>> use ones that provide java components, that is not the case).
>>
>> "explicit" mounting of blocks yields mount collision nightmares: 
>> blocks should be mount implicitly and thru the block manager (sort of 
>> a mount-table on steroids).
> 
> Are you refering to the blocks wiring.xml 
> (http://wiki.apache.org/cocoon/BlocksWiring)?

yes

>> explicit mounting works fine only if you are in control of all the 
>> dependencies, but this cannot be assumed, since blocks should be 
>> downloadable from the outside as well and might bring new dependencies.
> 
> Can you give an example of how this could happen?

You install "Linotype2", is a real block and it requires "Linotype 
Skin", "JCR Repository", "RDF TripleStore". The block manager goes to 
the block library on cocoon.apache.org and finds a list of possible 
blocks that implement those interfaces and that are known to be 
compatible with the version of the block you are now installing.

A dialog between you, the block manager and the block mirrors starts. 
The blocks are downloaded, unpacked, verified, installed and configured.

One of the configurations is the blocks suggest you their default mount 
point (or not, depending if the block is meant for direct public 
exposure or not), but you like your URIs in italian, so you move them.

All this was done without touching a single line in any block, including 
yours.

>> This said, I can't stop the above from happening: even if we have 
>> implicit mounting, you can go ahead and 'remount' it explicitly as you 
>> did above.
>>
>> The fact is that it's not needed if you do the following:
>>
>> <pipeline>
>>   <match pattern="load-user-profile">
>>     ...
>>   </match>
>>
>>   <match pattern="skin/one-special.css">
>>     <read src="styles/css/one-special.css"/>
>>    </match>
>>
>>   <mount-blocks/>
>>
>> </pipline>
> 
> What does "mount-blocks" do?

That's an idea I've been playing with, the use of <mount-blocks/> as the 
mounting equivalent of <xsl:apply-templates/> not sure it's a good idea, 
but allows you to explicitly indicate in what part of the pipeline the 
block mounts happen.

It solves some problems (and makes things more explicit) but I'm still 
not sure it really helps.

>> and the above is the sitemap of MyPortal that extends "Portal" and 
>> it's mount on / and requires "Skin" that is mount on '/skin'.
>>
>> Note however, how if you mount 'Skin' on '/style', the above breaks! 
>> The way I designed it to avoid this problem is:
> 
> As explained above, I don't mount Skin in itself, MyPortal only access 
> Skin through "blocks:skin" and its mount of skin in its own sitemap, so 
> nothing will not break.

Hmmm, I see.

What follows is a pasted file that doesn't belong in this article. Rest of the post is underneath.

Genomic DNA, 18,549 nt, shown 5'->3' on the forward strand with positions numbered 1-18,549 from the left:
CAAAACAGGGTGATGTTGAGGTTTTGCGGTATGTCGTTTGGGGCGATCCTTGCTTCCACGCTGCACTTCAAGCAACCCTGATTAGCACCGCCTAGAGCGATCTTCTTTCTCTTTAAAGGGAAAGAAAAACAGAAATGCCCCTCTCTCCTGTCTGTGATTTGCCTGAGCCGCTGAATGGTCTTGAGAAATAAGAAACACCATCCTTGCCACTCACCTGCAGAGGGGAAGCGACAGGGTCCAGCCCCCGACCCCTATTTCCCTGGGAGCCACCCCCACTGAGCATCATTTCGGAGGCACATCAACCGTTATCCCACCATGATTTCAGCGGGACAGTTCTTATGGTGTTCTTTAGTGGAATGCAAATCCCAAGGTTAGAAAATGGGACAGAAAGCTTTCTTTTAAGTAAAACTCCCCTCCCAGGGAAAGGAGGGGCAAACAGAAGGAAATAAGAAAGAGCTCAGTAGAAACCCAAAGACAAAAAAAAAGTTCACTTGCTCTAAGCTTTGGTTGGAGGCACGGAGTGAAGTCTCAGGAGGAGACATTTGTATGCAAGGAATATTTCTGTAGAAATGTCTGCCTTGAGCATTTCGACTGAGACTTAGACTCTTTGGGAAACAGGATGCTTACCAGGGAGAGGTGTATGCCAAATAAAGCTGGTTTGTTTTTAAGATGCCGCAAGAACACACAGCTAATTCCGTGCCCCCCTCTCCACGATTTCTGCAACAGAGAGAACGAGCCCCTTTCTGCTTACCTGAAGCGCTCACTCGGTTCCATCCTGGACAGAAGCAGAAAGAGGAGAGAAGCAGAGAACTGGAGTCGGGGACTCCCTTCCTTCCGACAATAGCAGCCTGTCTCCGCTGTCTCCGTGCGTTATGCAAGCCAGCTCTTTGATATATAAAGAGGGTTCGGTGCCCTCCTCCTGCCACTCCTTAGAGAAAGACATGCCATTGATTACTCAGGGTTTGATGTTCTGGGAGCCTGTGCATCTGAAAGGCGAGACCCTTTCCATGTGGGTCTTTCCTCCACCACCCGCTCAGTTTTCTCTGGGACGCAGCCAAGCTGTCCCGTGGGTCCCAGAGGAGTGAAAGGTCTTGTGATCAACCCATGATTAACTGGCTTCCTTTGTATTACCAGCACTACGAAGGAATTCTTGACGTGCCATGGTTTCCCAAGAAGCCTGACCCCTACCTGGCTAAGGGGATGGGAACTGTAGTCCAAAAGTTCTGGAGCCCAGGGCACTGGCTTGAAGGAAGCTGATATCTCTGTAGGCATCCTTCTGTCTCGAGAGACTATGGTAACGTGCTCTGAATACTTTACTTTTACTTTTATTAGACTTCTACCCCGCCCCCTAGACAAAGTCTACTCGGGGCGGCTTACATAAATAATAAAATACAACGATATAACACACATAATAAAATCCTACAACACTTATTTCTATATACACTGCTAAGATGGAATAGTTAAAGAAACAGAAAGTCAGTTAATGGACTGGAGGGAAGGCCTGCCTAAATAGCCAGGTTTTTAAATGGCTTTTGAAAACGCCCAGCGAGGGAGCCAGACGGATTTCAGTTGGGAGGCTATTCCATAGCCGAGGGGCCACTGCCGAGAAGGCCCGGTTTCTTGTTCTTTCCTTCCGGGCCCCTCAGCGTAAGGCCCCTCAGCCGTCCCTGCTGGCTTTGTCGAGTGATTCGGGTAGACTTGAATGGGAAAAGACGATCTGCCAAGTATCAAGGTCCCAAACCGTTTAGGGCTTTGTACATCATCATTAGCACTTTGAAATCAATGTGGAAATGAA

The reason why I don't like this is that if I have things like a skin, 
which might be shared by lots of blocks, mount it in a 'block-relative' 
URL makes it appear as the same information is duplicated all over the 
place, making proxying/caching less efficient.

But sure, it's an approach.

>> MyPortal
>>  - extends Portal
>>  - requires Skin
>>  - mount on "/"
>> -----------------
>>
>>  <pipeline>
>>   <match pattern="load-user-profile">
>>     ...
>>   </match>
>>
>>  </pipeline>
>>
>> MySkin
>>  - extends Skin
>>  - mount on "/styles/"
>> ----------------------
>>
>>  <pipeline>
>>
>>   <match pattern="one-special.css">
>>    <read src="styles/css/one-special.css"/>
>>   </match>
>>
>>  </pipeline>
>>
>> Since <mount> exists and block: will be a Source protocol, it's 
>> impossible to stop you from doing explicit block mounting into your 
>> own block URL space. Note that this scatters the URL control in many 
>> files, instead of centralizing it at the block management level.
> 
> 
> I usually have several applications running under one Cocoon, so for me 
> its not attrcative to handle the "whithin application" url space in a 
> central place, I'll do that in the main sitemap of my application 
> (application block) instead. At the central level I would only mount my 
> applications and possibly some central resources that I want to make 
> available for all applications, without any adaptions or restrictions.
 >
>> I personally won't use it for the above reasons, but if it floats your 
>> boat, go ahead.
> 
> 
> Cool.
> 
>> My point remains: we don't need multiple inheritance of blocks to 
>> achieve what you need!
> 
> 
> As you have avoided commenting on my use cases for the adapted form of 
> MI that I have proposed, it seem to me like a rather far reaching 
> conclusion.
> 
> But we obviously doesn't get anywhere in this discussion. So let's move 
> on and start to actualy design and implement the blocks manager for 
> really polymorphic blocks with single inheritance.

Thank you.

[boy this was exhausting]

-- 
Stefano.